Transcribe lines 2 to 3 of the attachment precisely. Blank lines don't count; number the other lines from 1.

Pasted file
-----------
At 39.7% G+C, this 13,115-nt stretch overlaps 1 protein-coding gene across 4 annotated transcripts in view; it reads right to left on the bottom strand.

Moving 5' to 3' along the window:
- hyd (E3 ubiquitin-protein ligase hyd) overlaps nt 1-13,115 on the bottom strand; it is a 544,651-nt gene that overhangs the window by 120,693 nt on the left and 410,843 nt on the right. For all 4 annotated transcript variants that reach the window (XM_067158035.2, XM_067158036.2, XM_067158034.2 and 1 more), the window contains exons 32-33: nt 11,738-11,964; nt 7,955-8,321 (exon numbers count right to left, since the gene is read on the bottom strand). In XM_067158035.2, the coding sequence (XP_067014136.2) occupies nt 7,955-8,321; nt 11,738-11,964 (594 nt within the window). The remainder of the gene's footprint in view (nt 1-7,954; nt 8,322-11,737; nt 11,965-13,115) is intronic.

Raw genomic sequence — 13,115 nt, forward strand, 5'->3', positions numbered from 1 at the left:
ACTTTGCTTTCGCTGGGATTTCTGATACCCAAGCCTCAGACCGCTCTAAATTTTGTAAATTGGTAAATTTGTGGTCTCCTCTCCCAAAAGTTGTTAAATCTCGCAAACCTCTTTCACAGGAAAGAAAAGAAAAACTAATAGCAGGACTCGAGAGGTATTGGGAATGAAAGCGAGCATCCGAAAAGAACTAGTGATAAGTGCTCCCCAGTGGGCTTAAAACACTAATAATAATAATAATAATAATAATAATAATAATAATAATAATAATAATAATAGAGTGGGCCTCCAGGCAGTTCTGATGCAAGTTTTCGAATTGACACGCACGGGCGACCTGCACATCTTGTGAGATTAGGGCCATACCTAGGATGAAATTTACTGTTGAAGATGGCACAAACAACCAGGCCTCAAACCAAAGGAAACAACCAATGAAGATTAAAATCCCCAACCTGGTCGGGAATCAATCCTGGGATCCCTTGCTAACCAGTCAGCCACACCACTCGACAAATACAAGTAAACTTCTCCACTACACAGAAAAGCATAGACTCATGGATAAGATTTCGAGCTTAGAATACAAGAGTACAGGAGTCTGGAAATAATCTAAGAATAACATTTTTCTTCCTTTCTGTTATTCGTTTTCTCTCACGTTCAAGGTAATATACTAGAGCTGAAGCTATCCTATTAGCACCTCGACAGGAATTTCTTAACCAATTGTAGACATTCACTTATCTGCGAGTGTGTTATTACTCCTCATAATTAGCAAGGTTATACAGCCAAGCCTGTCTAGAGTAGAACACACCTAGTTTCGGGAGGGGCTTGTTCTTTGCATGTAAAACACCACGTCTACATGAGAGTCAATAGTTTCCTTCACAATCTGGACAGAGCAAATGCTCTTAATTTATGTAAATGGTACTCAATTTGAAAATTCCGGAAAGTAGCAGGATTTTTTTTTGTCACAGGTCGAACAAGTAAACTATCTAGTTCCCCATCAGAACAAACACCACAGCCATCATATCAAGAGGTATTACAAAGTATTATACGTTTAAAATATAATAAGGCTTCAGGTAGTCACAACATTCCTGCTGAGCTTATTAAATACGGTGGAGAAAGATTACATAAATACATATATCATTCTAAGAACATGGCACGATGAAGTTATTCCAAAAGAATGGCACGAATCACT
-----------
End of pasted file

Moving 5' to 3' along the window:
- hyd (E3 ubiquitin-protein ligase hyd) overlaps nt 1-13,115 on the bottom strand; it is a 544,651-nt gene that overhangs the window by 120,693 nt on the left and 410,843 nt on the right. For all 4 annotated transcript variants that reach the window (XM_067158035.2, XM_067158036.2, XM_067158034.2 and 1 more), the window contains exons 32-33: nt 11,738-11,964; nt 7,955-8,321 (exon numbers count right to left, since the gene is read on the bottom strand). In XM_067158035.2, the coding sequence (XP_067014136.2) occupies nt 7,955-8,321; nt 11,738-11,964 (594 nt within the window). The remainder of the gene's footprint in view (nt 1-7,954; nt 8,322-11,737; nt 11,965-13,115) is intronic.